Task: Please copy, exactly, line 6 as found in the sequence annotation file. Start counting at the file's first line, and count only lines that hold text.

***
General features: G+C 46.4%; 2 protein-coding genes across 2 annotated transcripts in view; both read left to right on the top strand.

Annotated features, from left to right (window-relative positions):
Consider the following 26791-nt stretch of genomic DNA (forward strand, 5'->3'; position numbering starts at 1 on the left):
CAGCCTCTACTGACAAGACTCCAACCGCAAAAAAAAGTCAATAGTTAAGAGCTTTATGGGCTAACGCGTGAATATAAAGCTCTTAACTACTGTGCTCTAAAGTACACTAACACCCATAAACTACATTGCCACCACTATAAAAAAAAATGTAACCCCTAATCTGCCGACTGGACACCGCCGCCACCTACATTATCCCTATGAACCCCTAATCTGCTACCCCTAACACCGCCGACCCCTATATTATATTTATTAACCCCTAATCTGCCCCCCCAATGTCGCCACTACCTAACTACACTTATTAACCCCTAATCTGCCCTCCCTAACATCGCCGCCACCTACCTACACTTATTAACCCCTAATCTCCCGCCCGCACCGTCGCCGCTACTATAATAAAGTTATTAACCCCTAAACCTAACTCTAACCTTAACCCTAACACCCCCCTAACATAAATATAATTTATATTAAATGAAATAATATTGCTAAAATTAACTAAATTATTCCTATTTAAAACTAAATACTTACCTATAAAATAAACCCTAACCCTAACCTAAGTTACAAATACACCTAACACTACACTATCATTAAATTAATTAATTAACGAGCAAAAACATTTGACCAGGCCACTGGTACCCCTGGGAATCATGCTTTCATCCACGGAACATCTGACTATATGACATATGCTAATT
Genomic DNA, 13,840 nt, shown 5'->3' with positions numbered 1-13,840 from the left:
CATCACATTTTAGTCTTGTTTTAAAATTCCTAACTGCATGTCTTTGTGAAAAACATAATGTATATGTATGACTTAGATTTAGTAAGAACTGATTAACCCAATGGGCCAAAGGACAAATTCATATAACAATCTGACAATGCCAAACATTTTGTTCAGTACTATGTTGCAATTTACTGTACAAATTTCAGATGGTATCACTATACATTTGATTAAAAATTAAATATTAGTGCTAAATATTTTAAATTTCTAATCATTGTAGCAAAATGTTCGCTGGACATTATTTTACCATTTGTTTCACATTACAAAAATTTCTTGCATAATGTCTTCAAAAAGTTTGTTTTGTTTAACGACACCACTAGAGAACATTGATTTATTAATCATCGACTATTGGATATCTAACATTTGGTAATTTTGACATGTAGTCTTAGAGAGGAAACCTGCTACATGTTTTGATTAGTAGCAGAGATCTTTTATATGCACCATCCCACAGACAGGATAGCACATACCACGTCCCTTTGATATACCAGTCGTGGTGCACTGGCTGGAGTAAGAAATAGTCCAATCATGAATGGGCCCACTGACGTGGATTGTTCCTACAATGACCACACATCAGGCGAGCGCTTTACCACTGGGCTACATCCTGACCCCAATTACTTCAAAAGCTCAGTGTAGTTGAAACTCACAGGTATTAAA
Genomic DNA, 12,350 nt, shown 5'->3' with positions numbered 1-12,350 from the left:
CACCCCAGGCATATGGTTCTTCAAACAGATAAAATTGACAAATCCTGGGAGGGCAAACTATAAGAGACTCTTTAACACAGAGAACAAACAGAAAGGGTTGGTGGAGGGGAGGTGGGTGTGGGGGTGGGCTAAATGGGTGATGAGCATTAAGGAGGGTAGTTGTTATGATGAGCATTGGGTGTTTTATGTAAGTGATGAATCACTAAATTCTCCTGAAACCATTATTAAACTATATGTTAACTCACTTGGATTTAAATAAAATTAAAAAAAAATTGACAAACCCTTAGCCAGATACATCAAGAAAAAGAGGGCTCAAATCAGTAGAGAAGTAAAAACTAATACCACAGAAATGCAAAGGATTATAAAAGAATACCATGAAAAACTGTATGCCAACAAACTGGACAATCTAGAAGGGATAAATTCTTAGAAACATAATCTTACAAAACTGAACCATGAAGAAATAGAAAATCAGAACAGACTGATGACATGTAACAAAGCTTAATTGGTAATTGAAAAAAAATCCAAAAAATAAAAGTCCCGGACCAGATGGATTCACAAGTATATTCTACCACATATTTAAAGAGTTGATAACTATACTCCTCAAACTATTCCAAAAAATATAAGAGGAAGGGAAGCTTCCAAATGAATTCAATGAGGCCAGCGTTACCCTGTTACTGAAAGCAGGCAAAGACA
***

CATCACATTTTAGTCTTGTTTTAAAATTCCTAACTGCATGTCTTTGTGAAAAACATAATGTATATGTATGACTTAGATTTAGTAAGAACTGATTAACCCAATGGGCCAAAGGACAAATTCATATAACAATCTGACAATGCCAAACATTTTGTTCAGTACTATGTTGCAATTTACTGTACAAATTTCAGATGGTATCACTATACATTTGATTAAAAATTAAATATTAGTGCTAAATATTTTAAATTTCTAATCATTGTAGCAAAATGTTCGCTGGACATTATTTTACCATTTGTTTCACATTACAAAAATTTCTTGCATAATGTCTTCAAAAAGTTTGTTTTGTTTAACGACACCACTAGAGAACATTGATTTATTAATCATCGACTATTGGATATCTAACATTTGGTAATTTTGACATGTAGTCTTAGAGAGGAAACCTGCTACATGTTTTGATTAGTAGCAGAGATCTTTTATATGCACCATCCCACAGACAGGATAGCACATACCACGTCCCTTTGATATACCAGTCGTGGTGCACTGGCTGGAGTAAGAAATAGTCCAATCATGAATGGGCCCACTGACGTGGATTGTTCCTACAATGACCACACATCAGGCGAGCGCTTTACCACTGGGCTACATCCTGACCCCAATTACTTCAAAAGCTCAGTGTAGTTGAAACTCACAGGTATTAAA